Public Building: Personal Inclinations and Present Concerns
|November 14, 2011||Posted by Cristina Carusi under Blog, Epigraphy/Papyrology, History|
Hello everyone! As this is my first post, I’ll start by introducing myself and my project. My name is Cristina Carusi and I am spending the whole academic year at the Center, while working on a project tentatively called “Public Building in Law and Economy of Classical Athens”.
My interest in the Athenian public building sector first originated some years ago, thanks to the study of Ronald Stroud’s commentary to the Athenian grain-tax law of 374/3 BCE (Hesperia Suppl. 29, 1998). His enlightening remarks about the peculiar form of contracts and specifications in classical Athens prompted me to look into the best preserved category among them, namely the public building specifications or syngraphai, according to the Attic terminology. In 2005, during a glorious year spent in Athens, at the Italian Archaeological School, I was able to focus on the structure and function of this category of inscriptions (ASAA 84, 2006: 11-36), and I realized what useful insights these documents offered on the legal and economic aspects of the public building contracts. Even though I spent the subsequent years working on different research projects, in the back of my mind I have been constantly elaborating on this topic and with the passing of time I developed the idea of a study devoted not merely to the contractual relationships, but to the whole range of institutional, legal, financial, and economic issues raised by the topic of public building in 5th and 4th c. Athens.
Specifically, the study will be structured along three interrelated research lines: the political and institutional procedure leading to the construction of public buildings; the legal relationship between the polis and the workmen paid to execute the works; the funding and financial management of the building projects. The documentary base will consists mainly of the various categories of inscriptions concerning construction works, from the decrees of the city and the building specifications, to the building commission accounts.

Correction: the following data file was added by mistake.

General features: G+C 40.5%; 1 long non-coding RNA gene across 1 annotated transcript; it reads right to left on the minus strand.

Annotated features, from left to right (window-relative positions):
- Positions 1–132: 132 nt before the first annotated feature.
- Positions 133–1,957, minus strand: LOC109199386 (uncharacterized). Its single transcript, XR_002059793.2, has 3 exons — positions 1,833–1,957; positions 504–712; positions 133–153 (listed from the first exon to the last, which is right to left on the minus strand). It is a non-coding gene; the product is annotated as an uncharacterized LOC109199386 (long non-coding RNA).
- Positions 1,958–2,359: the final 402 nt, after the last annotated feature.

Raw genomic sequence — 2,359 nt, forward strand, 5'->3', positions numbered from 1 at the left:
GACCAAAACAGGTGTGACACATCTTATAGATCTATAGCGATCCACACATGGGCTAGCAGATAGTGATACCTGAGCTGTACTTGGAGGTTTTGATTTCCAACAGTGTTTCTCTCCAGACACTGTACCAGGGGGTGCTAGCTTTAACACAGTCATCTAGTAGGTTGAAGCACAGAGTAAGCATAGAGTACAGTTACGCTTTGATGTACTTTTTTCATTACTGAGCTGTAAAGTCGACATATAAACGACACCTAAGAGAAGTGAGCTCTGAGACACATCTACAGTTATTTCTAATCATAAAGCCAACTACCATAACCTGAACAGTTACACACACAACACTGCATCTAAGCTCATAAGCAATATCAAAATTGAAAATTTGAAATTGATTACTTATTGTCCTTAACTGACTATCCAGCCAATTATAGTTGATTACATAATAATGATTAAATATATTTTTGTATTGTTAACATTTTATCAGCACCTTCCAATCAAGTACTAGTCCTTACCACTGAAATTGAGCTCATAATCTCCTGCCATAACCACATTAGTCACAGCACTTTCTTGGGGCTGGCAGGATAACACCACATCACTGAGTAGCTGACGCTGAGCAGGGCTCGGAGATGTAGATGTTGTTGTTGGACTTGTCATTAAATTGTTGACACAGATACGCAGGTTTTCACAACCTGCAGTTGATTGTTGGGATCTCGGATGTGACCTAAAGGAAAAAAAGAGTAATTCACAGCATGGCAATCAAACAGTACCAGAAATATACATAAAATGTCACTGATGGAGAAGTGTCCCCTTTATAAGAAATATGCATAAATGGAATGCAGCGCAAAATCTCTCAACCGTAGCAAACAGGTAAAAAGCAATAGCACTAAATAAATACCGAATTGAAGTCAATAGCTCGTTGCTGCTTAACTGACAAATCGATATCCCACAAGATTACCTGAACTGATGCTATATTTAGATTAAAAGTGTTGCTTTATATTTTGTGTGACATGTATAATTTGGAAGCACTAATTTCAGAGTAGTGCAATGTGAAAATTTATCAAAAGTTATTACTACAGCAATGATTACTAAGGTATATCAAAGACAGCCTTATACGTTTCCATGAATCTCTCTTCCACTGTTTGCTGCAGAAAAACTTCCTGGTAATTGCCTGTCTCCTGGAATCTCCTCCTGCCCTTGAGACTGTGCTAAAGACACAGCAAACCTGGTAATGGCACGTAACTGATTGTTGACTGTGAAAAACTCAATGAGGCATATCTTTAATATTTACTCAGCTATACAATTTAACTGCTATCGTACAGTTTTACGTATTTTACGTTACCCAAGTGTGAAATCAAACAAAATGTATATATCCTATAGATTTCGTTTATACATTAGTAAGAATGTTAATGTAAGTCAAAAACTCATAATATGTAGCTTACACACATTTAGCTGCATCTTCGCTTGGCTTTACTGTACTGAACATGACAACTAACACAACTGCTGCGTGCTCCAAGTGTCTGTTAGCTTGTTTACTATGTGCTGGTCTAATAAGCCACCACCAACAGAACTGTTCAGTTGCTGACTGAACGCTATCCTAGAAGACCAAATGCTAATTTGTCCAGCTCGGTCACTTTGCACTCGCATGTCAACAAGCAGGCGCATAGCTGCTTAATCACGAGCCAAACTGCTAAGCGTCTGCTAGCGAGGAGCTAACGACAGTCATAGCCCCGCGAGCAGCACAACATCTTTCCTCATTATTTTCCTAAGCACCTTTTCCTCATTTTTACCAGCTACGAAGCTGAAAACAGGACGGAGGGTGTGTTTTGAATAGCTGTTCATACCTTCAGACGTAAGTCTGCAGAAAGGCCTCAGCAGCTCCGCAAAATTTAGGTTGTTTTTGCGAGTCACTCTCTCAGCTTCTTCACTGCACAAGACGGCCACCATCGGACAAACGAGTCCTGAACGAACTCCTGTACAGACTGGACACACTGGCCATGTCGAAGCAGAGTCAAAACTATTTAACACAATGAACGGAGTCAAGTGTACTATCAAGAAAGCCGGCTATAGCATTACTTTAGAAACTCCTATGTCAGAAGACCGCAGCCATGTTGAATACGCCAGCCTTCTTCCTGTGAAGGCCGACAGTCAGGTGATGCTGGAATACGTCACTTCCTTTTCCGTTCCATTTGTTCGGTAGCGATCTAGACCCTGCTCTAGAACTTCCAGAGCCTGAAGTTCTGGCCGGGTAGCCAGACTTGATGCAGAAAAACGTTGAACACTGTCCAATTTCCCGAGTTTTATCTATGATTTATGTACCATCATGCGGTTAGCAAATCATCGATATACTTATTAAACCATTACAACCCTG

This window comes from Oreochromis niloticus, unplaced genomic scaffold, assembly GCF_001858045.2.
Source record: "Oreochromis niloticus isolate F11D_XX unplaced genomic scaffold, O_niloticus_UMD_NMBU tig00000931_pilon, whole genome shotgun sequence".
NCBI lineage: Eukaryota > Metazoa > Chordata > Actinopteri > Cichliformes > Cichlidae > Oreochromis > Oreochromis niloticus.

As I have always cultivated an insane preference for administrative and financial documents – even over literature sometimes, I am afraid to say – one could think of this project as an excuse for finally relieving my powerful feelings for inventories, accounts, and legal definitions. And that is in part the case. Nonetheless, another major motive is the firm belief that the socio-economic and political factors involved in public building projects can be a key for better understanding some general features of the Athenian political regime and society.
I’ll give just a couple of examples. Determining the sources of the money used to finance public works has important implications for the political scenario. The role of the Delian League tribute for the financing of 5th c. public works is crucial for understanding the relationship between democracy and imperialism, and whether or not the Athenian regime and its achievements were based on an aggressive and oppressive policy at the expenses of the allies. In the same way, the role of private wealth for 4th c. public works is crucial for understanding to what extent Athenian democracy was a political system where private wealth was channeled towards the interest of all the community, in particular on behalf of the less well-to-do citizens, or if, on the contrary, the major role played by private wealth led towards a regime only formally democratic, but practically managed by the wealthy elites. The study of the nature and form of building contracts and the system of labor recruitment aims to throw new light on the composition and working of the Athenian labor market (e.g. what types of craftsmen and entrepreneurs were involved, what their productive capacity and wages were, etc.). All this will help to clarify the political implications of public building programs, as, for example, to what extent they were intended to promote employment and the redistribution of public incomes, whether or not social preoccupations were an issue in Athenian democracy, how they were dealt with, and what impact such a factor had on the public debate.
As the initial idea for this kind of research originated some years ago, at that time I didn’t suspect that some of these themes would have become so central to the political debate. As never before, the reconsideration of employment policies, social preoccupations, and the role of private wealth within public communities seems to reverberate so strongly also on the appreciation of our own contemporary societies. All the more reason to pursue this research with growing interest.